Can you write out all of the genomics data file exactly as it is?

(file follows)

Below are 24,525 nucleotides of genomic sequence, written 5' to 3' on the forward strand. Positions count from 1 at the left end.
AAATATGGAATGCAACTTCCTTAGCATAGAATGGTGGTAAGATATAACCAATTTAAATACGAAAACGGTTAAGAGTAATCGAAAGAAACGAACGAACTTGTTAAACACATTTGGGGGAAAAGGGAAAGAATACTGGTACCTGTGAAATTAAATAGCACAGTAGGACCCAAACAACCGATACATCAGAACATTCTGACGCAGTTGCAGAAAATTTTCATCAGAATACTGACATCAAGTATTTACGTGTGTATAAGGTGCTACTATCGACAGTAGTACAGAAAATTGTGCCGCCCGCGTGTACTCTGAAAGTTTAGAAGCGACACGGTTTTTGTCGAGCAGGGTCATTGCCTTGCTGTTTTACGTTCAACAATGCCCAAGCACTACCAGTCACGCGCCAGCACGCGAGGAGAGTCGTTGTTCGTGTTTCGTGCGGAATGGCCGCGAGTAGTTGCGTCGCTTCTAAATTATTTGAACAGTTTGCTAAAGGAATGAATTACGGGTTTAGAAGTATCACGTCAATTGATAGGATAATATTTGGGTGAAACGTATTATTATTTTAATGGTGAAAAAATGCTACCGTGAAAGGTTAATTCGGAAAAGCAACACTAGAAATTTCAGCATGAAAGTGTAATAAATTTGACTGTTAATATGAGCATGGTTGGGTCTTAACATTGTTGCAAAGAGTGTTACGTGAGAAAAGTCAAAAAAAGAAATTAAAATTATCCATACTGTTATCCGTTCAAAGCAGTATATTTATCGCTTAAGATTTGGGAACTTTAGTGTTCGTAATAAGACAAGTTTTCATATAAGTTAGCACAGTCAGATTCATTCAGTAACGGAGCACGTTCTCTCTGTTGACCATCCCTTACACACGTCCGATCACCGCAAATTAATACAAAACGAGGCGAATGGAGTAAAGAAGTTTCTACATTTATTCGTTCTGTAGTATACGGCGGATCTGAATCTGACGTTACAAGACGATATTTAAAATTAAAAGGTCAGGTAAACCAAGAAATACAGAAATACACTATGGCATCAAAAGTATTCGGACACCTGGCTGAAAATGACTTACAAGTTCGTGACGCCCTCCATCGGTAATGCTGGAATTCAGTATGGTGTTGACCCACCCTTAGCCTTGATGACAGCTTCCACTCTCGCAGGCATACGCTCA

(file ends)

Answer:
Below are 24,525 nucleotides of genomic sequence, written 5' to 3' on the forward strand. Positions count from 1 at the left end.
AAATATGGAATGCAACTTCCTTAGCATAGAATGGTGGTAAGATATAACCAATTTAAATACGAAAACGGTTAAGAGTAATCGAAAGAAACGAACGAACTTGTTAAACACATTTGGGGGAAAAGGGAAAGAATACTGGTACCTGTGAAATTAAATAGCACAGTAGGACCCAAACAACCGATACATCAGAACATTCTGACGCAGTTGCAGAAAATTTTCATCAGAATACTGACATCAAGTATTTACGTGTGTATAAGGTGCTACTATCGACAGTAGTACAGAAAATTGTGCCGCCCGCGTGTACTCTGAAAGTTTAGAAGCGACACGGTTTTTGTCGAGCAGGGTCATTGCCTTGCTGTTTTACGTTCAACAATGCCCAAGCACTACCAGTCACGCGCCAGCACGCGAGGAGAGTCGTTGTTCGTGTTTCGTGCGGAATGGCCGCGAGTAGTTGCGTCGCTTCTAAATTATTTGAACAGTTTGCTAAAGGAATGAATTACGGGTTTAGAAGTATCACGTCAATTGATAGGATAATATTTGGGTGAAACGTATTATTATTTTAATGGTGAAAAAATGCTACCGTGAAAGGTTAATTCGGAAAAGCAACACTAGAAATTTCAGCATGAAAGTGTAATAAATTTGACTGTTAATATGAGCATGGTTGGGTCTTAACATTGTTGCAAAGAGTGTTACGTGAGAAAAGTCAAAAAAAGAAATTAAAATTATCCATACTGTTATCCGTTCAAAGCAGTATATTTATCGCTTAAGATTTGGGAACTTTAGTGTTCGTAATAAGACAAGTTTTCATATAAGTTAGCACAGTCAGATTCATTCAGTAACGGAGCACGTTCTCTCTGTTGACCATCCCTTACACACGTCCGATCACCGCAAATTAATACAAAACGAGGCGAATGGAGTAAAGAAGTTTCTACATTTATTCGTTCTGTAGTATACGGCGGATCTGAATCTGACGTTACAAGACGATATTTAAAATTAAAAGGTCAGGTAAACCAAGAAATACAGAAATACACTATGGCATCAAAAGTATTCGGACACCTGGCTGAAAATGACTTACAAGTTCGTGACGCCCTCCATCGGTAATGCTGGAATTCAGTATGGTGTTGACCCACCCTTAGCCTTGATGACAGCTTCCACTCTCGCAGGCATACGCTCA